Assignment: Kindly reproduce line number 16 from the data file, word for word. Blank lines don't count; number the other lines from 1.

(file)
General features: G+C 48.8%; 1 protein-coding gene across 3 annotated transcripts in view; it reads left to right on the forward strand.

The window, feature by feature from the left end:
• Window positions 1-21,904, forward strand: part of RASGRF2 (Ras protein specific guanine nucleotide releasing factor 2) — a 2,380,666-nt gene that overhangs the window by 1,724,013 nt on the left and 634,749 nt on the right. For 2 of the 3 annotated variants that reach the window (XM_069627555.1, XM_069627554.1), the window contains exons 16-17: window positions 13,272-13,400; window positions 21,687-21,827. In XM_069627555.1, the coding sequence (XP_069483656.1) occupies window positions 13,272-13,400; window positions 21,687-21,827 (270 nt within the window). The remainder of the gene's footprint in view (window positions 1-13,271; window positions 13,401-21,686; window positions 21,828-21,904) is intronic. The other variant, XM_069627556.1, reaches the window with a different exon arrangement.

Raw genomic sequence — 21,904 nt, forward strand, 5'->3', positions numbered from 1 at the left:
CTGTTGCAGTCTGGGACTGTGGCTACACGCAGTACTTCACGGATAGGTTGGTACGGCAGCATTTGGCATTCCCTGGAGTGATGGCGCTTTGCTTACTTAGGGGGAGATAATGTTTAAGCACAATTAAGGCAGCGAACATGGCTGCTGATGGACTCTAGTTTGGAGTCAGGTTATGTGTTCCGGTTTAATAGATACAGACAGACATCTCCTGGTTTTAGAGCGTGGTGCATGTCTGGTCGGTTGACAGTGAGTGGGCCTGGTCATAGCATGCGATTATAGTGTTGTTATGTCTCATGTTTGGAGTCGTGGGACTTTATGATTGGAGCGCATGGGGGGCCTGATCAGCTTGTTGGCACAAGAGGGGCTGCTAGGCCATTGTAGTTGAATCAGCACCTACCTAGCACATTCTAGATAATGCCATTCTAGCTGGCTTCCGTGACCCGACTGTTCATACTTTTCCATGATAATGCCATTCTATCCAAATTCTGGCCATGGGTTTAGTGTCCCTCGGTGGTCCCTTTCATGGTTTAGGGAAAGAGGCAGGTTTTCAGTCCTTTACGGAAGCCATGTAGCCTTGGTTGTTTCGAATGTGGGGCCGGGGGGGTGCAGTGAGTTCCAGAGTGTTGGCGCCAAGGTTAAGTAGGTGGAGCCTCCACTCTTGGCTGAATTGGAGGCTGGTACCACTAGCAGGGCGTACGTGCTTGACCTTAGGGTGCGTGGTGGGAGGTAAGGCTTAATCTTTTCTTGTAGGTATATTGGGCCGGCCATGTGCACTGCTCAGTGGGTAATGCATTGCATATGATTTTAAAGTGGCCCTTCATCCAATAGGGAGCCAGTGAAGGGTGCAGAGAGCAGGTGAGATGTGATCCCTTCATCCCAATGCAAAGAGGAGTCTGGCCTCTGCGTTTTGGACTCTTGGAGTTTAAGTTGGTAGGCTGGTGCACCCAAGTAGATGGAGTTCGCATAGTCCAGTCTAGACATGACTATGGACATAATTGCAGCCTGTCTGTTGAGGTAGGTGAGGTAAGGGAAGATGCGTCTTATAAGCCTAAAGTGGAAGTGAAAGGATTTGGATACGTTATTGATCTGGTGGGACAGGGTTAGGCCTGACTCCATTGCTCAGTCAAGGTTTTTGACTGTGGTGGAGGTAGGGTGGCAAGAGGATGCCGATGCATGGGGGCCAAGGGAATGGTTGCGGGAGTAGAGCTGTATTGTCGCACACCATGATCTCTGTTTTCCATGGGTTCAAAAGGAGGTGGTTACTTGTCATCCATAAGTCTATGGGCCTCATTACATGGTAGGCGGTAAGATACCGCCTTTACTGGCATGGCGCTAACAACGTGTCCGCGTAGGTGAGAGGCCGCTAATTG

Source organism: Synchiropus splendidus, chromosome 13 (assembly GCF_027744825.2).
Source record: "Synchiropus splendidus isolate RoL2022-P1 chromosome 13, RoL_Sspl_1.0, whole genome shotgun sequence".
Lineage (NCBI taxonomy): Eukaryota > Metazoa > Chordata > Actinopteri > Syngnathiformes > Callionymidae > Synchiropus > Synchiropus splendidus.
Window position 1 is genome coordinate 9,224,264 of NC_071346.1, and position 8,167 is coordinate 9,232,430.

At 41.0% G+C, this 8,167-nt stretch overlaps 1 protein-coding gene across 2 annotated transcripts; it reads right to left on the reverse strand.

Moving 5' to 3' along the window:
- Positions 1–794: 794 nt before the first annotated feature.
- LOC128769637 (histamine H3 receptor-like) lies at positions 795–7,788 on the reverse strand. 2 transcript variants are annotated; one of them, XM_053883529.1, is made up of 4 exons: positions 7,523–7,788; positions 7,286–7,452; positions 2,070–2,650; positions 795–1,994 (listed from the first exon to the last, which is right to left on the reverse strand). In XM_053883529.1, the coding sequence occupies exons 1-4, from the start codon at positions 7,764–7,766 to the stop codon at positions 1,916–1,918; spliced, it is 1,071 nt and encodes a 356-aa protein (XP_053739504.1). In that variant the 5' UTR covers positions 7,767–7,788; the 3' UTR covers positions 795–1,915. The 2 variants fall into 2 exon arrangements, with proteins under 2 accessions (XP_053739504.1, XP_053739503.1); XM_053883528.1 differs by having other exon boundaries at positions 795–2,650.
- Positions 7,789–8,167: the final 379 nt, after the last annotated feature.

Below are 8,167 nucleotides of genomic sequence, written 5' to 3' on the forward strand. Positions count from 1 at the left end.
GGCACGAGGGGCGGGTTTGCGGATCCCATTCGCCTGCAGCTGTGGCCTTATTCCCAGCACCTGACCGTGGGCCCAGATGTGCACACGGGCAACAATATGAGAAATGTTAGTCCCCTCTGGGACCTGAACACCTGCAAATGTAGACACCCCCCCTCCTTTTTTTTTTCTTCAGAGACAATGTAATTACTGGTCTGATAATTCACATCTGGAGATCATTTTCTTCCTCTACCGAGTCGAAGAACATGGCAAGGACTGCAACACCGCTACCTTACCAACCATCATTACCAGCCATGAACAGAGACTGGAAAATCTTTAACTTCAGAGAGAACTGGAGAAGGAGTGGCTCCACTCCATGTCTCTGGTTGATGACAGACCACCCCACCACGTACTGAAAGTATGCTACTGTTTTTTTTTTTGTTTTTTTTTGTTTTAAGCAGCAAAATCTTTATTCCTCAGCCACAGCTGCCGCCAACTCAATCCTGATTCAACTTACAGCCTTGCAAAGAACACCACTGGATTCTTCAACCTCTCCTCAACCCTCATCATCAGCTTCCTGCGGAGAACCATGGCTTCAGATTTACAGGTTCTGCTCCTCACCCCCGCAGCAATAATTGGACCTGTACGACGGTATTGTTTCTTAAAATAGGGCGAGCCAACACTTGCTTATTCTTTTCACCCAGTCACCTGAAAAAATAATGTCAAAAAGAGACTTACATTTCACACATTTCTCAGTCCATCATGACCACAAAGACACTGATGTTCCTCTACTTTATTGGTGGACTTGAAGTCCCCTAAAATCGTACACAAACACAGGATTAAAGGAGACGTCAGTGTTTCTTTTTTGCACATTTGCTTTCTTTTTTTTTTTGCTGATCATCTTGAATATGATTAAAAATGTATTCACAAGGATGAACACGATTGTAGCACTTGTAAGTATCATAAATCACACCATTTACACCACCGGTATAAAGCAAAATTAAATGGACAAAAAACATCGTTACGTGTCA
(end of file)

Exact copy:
GGCACGAGGGGCGGGTTTGCGGATCCCATTCGCCTGCAGCTGTGGCCTTATTCCCAGCACCTGACCGTGGGCCCAGATGTGCACACGGGCAACAATATGAGAAATGTTAGTCCCCTCTGGGACCTGAACACCTGCAAATGTAGACACCCCCCCTCCTTTTTTTTTTCTTCAGAGACAATGTAATTACTGGTCTGATAATTCACATCTGGAGATCATTTTCTTCCTCTACCGAGTCGAAGAACATGGCAAGGACTGCAACACCGCTACCTTACCAACCATCATTACCAGCCATGAACAGAGACTGGAAAATCTTTAACTTCAGAGAGAACTGGAGAAGGAGTGGCTCCACTCCATGTCTCTGGTTGATGACAGACCACCCCACCACGTACTGAAAGTATGCTACTGTTTTTTTTTTTGTTTTTTTTTGTTTTAAGCAGCAAAATCTTTATTCCTCAGCCACAGCTGCCGCCAACTCAATCCTGATTCAACTTACAGCCTTGCAAAGAACACCACTGGATTCTTCAACCTCTCCTCAACCCTCATCATCAGCTTCCTGCGGAGAACCATGGCTTCAGATTTACAGGTTCTGCTCCTCACCCCCGCAGCAATAATTGGACCTGTACGACGGTATTGTTTCTTAAAATAGGGCGAGCCAACACTTGCTTATTCTTTTCACCCAGTCACCTGAAAAAATAATGTCAAAAAGAGACTTACATTTCACACATTTCTCAGTCCATCATGACCACAAAGACACTGATGTTCCTCTACTTTATTGGTGGACTTGAAGTCCCCTAAAATCGTACACAAACACAGGATTAAAGGAGACGTCAGTGTTTCTTTTTTGCACATTTGCTTTCTTTTTTTTTTTGCTGATCATCTTGAATATGATTAAAAATGTATTCACAAGGATGAACACGATTGTAGCACTTGTAAGTATCATAAATCACACCATTTACACCACCGGTATAAAGCAAAATTAAATGGACAAAAAACATCGTTACGTGTCA